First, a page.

For Australian Prime Minister Tony Abbott, this is one hell of a mess. Although this incident occurred during the previous government, he’s carrying the load. He’s also refused to apologize, which has added some heat to the issues
In a speech in Parliament he said:
The Prime Minister said Australia should not be expected to apologise for the "steps we take to protect our country".
"Importantly, in Australia's case, we use all our resources, including information to help our friends and allies not to harm them," he said.
Australia should not be expected to apologise for the steps we take to protect our country now or in the past.
"Similarly, Madam Speaker, Australia shouldn't be expected to detail what we do to protect our country any more than other governments should be expected to detail what they do to protect theirs.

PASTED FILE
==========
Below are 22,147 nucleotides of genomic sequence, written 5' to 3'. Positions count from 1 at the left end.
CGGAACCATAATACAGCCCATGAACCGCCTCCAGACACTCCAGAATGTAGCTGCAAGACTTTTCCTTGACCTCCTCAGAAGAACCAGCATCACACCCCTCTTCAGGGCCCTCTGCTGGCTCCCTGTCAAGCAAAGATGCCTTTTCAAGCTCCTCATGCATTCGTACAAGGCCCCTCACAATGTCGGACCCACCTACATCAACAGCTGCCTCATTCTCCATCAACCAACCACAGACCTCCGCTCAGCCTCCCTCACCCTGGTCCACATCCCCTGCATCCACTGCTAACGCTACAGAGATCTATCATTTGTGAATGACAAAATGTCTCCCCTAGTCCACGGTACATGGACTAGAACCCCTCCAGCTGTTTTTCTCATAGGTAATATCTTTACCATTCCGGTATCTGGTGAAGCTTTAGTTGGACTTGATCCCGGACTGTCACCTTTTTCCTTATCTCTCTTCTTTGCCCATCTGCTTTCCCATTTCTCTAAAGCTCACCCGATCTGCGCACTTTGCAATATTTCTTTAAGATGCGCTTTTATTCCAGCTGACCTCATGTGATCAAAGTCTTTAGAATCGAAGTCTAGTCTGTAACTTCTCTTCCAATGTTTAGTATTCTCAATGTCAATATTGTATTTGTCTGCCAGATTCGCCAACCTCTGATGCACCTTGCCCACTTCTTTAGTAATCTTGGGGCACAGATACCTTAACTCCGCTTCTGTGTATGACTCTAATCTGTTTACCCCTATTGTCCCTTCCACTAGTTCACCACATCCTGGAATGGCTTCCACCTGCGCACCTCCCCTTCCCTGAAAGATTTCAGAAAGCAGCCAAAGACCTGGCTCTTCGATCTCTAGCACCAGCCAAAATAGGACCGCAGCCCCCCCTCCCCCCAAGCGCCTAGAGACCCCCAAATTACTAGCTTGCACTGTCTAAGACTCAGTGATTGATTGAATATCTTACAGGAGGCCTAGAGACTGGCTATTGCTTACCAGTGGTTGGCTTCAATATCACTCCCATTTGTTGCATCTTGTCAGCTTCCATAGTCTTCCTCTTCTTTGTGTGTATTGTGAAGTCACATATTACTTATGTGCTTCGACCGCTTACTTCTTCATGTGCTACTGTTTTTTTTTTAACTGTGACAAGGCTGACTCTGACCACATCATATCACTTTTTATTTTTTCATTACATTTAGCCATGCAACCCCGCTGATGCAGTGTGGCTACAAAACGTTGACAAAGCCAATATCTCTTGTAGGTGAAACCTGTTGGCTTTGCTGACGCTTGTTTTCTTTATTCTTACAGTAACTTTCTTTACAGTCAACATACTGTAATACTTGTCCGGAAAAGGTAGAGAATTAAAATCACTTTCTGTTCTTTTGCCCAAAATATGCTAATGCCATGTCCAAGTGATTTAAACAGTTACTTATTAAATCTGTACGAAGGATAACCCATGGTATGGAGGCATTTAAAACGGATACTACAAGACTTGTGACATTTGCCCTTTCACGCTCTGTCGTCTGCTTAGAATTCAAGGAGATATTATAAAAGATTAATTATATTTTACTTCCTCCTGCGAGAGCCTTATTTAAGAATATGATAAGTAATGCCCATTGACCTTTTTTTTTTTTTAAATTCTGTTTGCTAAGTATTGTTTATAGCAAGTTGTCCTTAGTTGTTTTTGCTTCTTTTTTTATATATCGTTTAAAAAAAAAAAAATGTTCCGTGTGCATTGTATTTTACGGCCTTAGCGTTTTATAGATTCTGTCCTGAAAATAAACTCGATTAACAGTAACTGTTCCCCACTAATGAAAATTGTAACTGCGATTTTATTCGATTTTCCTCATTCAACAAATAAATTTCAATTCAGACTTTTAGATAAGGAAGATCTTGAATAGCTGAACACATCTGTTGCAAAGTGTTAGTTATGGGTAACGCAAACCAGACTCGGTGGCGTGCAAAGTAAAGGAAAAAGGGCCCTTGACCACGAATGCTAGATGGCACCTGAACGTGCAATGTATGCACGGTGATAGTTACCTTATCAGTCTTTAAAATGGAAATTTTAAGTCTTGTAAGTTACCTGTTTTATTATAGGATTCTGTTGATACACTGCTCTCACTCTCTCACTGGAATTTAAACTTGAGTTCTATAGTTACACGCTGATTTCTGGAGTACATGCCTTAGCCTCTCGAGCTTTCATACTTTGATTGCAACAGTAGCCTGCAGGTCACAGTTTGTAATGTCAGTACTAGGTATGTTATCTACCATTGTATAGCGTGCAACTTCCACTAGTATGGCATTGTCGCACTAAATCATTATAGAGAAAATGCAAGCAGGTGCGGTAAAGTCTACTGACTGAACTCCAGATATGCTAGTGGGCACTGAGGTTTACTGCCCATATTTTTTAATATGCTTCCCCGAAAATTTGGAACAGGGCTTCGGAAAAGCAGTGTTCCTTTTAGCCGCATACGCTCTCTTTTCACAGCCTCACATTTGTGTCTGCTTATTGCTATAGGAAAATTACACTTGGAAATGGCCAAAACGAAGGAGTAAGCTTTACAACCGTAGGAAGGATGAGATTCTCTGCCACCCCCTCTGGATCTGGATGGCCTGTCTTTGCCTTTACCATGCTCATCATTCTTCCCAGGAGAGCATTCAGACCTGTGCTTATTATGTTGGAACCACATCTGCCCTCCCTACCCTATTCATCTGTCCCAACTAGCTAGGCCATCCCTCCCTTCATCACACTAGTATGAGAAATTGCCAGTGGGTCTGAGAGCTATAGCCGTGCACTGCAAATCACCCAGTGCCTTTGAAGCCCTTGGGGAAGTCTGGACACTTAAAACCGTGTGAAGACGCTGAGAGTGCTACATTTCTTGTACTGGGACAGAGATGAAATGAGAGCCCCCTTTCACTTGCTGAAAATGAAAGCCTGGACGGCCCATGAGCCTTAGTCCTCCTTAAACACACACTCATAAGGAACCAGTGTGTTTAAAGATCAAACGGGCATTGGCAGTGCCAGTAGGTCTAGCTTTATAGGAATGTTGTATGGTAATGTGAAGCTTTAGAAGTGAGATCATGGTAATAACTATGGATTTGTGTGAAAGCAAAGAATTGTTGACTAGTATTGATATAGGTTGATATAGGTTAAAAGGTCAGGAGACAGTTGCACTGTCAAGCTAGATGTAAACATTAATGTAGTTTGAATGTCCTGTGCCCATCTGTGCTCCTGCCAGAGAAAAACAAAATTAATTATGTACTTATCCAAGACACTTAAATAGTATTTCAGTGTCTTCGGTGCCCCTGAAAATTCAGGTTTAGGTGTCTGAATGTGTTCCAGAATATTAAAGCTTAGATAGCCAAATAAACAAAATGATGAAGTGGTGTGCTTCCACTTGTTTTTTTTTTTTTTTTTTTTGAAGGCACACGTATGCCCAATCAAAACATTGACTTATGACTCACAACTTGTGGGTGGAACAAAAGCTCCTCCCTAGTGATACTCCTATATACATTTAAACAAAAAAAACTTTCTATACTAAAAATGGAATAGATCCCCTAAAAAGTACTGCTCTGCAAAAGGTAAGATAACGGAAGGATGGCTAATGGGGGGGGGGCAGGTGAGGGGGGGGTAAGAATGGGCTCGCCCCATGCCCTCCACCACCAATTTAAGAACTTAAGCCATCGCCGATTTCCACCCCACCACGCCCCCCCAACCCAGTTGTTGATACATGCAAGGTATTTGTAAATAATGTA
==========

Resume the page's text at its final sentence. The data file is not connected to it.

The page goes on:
"Others should ask of us no more than they are prepared to do themselves."
Later Mr Abbott described the surveillance as "reasonable".
Indonesia has also pointed out that President Obama apologized to Chancellor Angela Merkel, but Abbott has ruled out apologizing to President Yudhoyono
The “Snowden factor”
Meanwhile, Australia is fuming that the NSA failed so abjectly to stop the information from joining Snowden’s massive repository of security documents. Australian academics, a former foreign minister, and intelligence experts are calling it “appalling incompetence” in various printable forms.
It’s interesting to note that no commentary has issued, even now, months later, from the United States regarding official responsibility for the security leaks, which are now becoming more or less commonplace.
Just a thought:
If we’re prepared to spend that sort of money to “protect” Australia, presumably from the President of Indonesia’s phone bill, perhaps we could try economizing on the claims of productive use of Australian intelligence time, too?
This opinion article was written by an independent writer. The opinions and views expressed herein are those of the author and are not necessarily intended to reflect those of DigitalJournal.com